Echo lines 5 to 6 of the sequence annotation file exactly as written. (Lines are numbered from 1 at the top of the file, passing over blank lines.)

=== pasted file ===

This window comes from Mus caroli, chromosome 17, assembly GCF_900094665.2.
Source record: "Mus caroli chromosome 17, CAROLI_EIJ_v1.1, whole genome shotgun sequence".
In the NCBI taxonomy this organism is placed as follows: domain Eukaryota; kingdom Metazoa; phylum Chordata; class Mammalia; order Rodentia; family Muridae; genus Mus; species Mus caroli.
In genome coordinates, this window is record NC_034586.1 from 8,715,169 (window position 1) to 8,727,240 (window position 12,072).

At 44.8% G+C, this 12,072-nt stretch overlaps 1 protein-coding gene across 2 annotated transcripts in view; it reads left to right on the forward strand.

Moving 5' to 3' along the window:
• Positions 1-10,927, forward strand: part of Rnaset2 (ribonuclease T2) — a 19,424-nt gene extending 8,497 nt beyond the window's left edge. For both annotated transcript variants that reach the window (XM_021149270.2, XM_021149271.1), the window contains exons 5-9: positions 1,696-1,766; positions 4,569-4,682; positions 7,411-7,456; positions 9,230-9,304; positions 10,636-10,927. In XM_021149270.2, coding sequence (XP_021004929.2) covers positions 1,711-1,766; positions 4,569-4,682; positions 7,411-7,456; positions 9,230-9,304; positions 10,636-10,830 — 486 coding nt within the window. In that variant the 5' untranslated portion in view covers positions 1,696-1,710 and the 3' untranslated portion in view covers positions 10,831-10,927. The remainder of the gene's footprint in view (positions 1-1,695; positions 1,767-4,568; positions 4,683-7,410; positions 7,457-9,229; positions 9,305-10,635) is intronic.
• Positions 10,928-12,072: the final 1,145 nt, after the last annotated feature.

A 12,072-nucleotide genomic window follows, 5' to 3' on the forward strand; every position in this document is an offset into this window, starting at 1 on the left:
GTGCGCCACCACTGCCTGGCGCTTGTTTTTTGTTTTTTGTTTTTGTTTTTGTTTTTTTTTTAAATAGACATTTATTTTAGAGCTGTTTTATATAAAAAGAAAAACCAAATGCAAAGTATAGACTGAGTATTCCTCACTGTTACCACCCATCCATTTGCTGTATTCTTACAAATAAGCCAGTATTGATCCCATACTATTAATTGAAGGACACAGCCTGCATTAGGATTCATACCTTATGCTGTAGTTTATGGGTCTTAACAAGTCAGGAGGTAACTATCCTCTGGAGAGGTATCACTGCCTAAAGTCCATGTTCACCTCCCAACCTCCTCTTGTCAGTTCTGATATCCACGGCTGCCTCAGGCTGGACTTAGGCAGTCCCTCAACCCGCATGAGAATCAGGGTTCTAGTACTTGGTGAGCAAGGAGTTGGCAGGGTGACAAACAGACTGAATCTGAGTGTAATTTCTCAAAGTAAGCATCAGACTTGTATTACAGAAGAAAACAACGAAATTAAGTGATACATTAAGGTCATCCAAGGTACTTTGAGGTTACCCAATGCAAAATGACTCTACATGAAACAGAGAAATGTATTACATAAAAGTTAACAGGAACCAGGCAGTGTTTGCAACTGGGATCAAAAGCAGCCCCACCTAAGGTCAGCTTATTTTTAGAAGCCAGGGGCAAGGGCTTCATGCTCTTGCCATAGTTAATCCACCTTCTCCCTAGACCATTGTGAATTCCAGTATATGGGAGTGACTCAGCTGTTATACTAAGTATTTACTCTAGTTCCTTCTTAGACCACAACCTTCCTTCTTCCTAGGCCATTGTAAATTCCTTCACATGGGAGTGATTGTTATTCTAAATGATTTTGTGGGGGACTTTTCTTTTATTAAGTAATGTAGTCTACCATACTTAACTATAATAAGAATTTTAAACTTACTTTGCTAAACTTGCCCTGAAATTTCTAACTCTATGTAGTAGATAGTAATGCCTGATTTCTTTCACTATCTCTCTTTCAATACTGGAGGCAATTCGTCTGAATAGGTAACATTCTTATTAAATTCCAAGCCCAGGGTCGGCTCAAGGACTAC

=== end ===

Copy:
At 44.8% G+C, this 12,072-nt stretch overlaps 1 protein-coding gene across 2 annotated transcripts in view; it reads left to right on the forward strand.

Moving 5' to 3' along the window: